December 6 2012
Carrie L. Lukas
Next year, here’s who I hope we are considering as candidates for “Person of the Year”: The nine women-they call themselves the Nine Nanas-in Tennessee who have spent more than thirty years secretly helping their community.
Inspired by the kindness of a set of grandparents who cared for four of the women, these nine friends went from playing cards together and dreaming of helping others, to pooling money saved from giving up laundered shirts and clipping coupons to help people in need in their community. Anonymous care-packages of clothes and food, secretly paid utility bills, presents for children-and, most of all, homemade pound cakes-are their way of helping those facing hard times and spreading hope and happiness.
Their story, recently told in the Huffington Post, reads like a feel-good movie, heart-warming and almost quaint. For decades, the secret Santas hid their good deeds from their own husbands, but when they finally revealed their secret, the husbands-rather than being upset-offered to help. So did the groups’ children once they were also brought into the loop. Now this once informal charity has grown into a business and website, Happiness Happens; the proceeds of selling hundreds of pound cakes help fuel their good deeds.
Time’s “Person of the Year” title often goes to an influential political leader, but sometimes it’s given to a person, or to a group, who exemplifies a powerful trend that’s shaping history. Wouldn’t it be wonderful if next year was one in which small, anonymous acts of kindness and charity, like those of the Nine Nanas, were a dominating trend?
Alas, the Nine Nanas are-appropriately-not in the running for 2012.
Instead, among the forty candidates under consideration by Time is Sandra Fluke, the Georgetown law student and advocate for free contraception. Indeed, Fluke may be the perfect symbol of 2012. While often described as a “women’s rights activist,” Fluke’s crusade isn’t for any core human liberty, to end the subjection of women in the Middle East, to stop human trafficking, or even to help the poor. She’s fighting so women like her-thirty-something law students who will earn on average about twice the national median income after graduation-don’t have to pay directly for contraception.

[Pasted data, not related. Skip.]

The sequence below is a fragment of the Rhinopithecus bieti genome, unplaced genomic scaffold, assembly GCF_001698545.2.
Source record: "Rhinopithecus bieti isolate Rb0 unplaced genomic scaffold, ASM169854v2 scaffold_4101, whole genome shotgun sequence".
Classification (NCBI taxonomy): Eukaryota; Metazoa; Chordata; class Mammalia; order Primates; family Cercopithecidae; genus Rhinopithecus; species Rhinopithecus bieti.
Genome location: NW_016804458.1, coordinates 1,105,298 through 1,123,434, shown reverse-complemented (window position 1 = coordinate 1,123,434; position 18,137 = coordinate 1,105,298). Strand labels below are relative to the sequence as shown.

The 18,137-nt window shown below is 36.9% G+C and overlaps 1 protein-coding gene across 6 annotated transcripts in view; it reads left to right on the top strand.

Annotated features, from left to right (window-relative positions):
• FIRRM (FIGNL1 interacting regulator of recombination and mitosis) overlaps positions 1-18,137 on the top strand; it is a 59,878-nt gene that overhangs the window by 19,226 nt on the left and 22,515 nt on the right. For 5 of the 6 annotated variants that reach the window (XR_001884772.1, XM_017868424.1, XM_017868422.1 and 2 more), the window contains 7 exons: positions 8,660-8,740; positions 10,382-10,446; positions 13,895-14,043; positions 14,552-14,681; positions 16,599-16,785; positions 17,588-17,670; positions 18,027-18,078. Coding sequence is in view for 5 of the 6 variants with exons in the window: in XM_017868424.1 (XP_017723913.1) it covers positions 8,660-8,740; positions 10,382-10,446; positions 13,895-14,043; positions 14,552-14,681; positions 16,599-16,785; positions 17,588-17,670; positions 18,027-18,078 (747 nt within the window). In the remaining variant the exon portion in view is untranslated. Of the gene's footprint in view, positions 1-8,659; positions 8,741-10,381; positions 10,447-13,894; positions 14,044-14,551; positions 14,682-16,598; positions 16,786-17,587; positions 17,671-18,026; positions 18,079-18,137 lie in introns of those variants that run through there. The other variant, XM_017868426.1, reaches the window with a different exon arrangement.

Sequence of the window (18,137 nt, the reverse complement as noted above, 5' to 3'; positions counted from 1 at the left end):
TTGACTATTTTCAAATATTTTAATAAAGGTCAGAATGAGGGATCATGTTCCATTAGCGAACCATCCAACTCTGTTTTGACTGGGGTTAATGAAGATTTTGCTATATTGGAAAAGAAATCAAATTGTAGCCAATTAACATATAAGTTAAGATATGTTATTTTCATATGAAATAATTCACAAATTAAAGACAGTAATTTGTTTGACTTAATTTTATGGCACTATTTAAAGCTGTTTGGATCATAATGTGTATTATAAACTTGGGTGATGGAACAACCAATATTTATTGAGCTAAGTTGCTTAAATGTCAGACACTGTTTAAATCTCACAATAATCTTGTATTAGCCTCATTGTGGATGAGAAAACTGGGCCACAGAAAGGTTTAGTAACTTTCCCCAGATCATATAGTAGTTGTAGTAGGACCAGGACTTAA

Who is supposed to pay for the pill? Fluke doesn’t seem to care-employers, the government, Americans as a whole through higher taxes or insurance premiums-as long as individual users don’t face those costs.
Fluke became the poster woman for Democrats’ “War on Women” campaign, which successfully painted those who argue against expanding government, who are concerned about the effects of such mandates on core freedoms such as religious liberty and on struggling employers, as “anti-contraception” or even “anti-woman.” Fluke and this tactic likely helped the President get re-elected without his ever articulating a plan to address our considerable national challenges, such as our monstrous national debt and chronic joblessness.
Fluke’s demand to force others to provide for women like her, and her ascent into political celebrity, contrast dramatically with the Nine Nanas’ humble kindnesses. The Huffington Post reports that the Nine Nanas often include a note saying “Someone Loves You” with their anonymous care packages. The women recognize that people need more than free stuff; they also need hope and the belief that someone knows who they are and cares about them.
Their story reminded me of Cornerstone School, a Christian school that caters to low-income students, in Washington D.C. One of the schools founders explained to me that, whenever possible, students are introduced to the donors who fund their enrollment. That way the kids see that the money comes from a real person. This isn’t to humble the child, but to bring home that someone cares about them and believes in their future.
Some government programs are necessary to help those who cannot help themselves. Yet government programs don’t send any comparable message of hope or encouragement, like the Nine Nanas or Cornerstone. Most sadly, government programs can become entitlements and lead people to expect, rather than to appreciate, what they receive. Government giveaways-the “free” contraception, “free” cell phones, “free” college tuition-is helping bankrupt our government. But far worse is how it bankrupts our culture.
Sandra Fluke can have 2012. Let’s hope that the future belongs to the Nanas.
Carrie Lukas is the managing director of the Independent Women’s Forum.